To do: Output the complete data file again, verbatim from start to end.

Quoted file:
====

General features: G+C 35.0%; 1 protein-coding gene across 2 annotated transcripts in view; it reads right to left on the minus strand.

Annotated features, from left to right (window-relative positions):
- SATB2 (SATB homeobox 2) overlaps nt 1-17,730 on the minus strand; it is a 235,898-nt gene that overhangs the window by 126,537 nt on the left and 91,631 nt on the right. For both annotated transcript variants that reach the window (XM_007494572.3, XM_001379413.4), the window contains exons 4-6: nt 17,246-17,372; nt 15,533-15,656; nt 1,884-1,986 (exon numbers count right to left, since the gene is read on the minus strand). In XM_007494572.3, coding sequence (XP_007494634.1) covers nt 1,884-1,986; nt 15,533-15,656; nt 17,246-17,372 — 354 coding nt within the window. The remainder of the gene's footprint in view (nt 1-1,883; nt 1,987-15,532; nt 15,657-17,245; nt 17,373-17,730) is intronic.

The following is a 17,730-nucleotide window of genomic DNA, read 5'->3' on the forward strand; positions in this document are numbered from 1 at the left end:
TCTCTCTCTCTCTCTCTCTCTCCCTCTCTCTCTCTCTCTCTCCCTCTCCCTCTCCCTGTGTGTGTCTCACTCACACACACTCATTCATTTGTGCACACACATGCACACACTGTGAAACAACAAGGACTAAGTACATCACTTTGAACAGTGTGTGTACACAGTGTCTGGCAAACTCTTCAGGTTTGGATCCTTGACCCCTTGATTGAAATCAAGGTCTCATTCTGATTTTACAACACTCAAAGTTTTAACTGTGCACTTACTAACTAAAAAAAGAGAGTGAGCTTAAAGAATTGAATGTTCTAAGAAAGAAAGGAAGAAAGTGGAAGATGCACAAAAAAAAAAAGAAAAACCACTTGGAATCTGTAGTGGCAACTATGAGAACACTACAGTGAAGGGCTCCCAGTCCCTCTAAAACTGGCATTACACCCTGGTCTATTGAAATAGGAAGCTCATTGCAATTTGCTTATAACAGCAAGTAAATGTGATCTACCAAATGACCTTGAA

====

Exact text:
General features: G+C 35.0%; 1 protein-coding gene across 2 annotated transcripts in view; it reads right to left on the minus strand.

Annotated features, from left to right (window-relative positions):
- SATB2 (SATB homeobox 2) overlaps nt 1-17,730 on the minus strand; it is a 235,898-nt gene that overhangs the window by 126,537 nt on the left and 91,631 nt on the right. For both annotated transcript variants that reach the window (XM_007494572.3, XM_001379413.4), the window contains exons 4-6: nt 17,246-17,372; nt 15,533-15,656; nt 1,884-1,986 (exon numbers count right to left, since the gene is read on the minus strand). In XM_007494572.3, coding sequence (XP_007494634.1) covers nt 1,884-1,986; nt 15,533-15,656; nt 17,246-17,372 — 354 coding nt within the window. The remainder of the gene's footprint in view (nt 1-1,883; nt 1,987-15,532; nt 15,657-17,245; nt 17,373-17,730) is intronic.

The following is a 17,730-nucleotide window of genomic DNA, read 5'->3' on the forward strand; positions in this document are numbered from 1 at the left end:
TCTCTCTCTCTCTCTCTCTCTCCCTCTCTCTCTCTCTCTCTCCCTCTCCCTCTCCCTGTGTGTGTCTCACTCACACACACTCATTCATTTGTGCACACACATGCACACACTGTGAAACAACAAGGACTAAGTACATCACTTTGAACAGTGTGTGTACACAGTGTCTGGCAAACTCTTCAGGTTTGGATCCTTGACCCCTTGATTGAAATCAAGGTCTCATTCTGATTTTACAACACTCAAAGTTTTAACTGTGCACTTACTAACTAAAAAAAGAGAGTGAGCTTAAAGAATTGAATGTTCTAAGAAAGAAAGGAAGAAAGTGGAAGATGCACAAAAAAAAAAAGAAAAACCACTTGGAATCTGTAGTGGCAACTATGAGAACACTACAGTGAAGGGCTCCCAGTCCCTCTAAAACTGGCATTACACCCTGGTCTATTGAAATAGGAAGCTCATTGCAATTTGCTTATAACAGCAAGTAAATGTGATCTACCAAATGACCTTGAA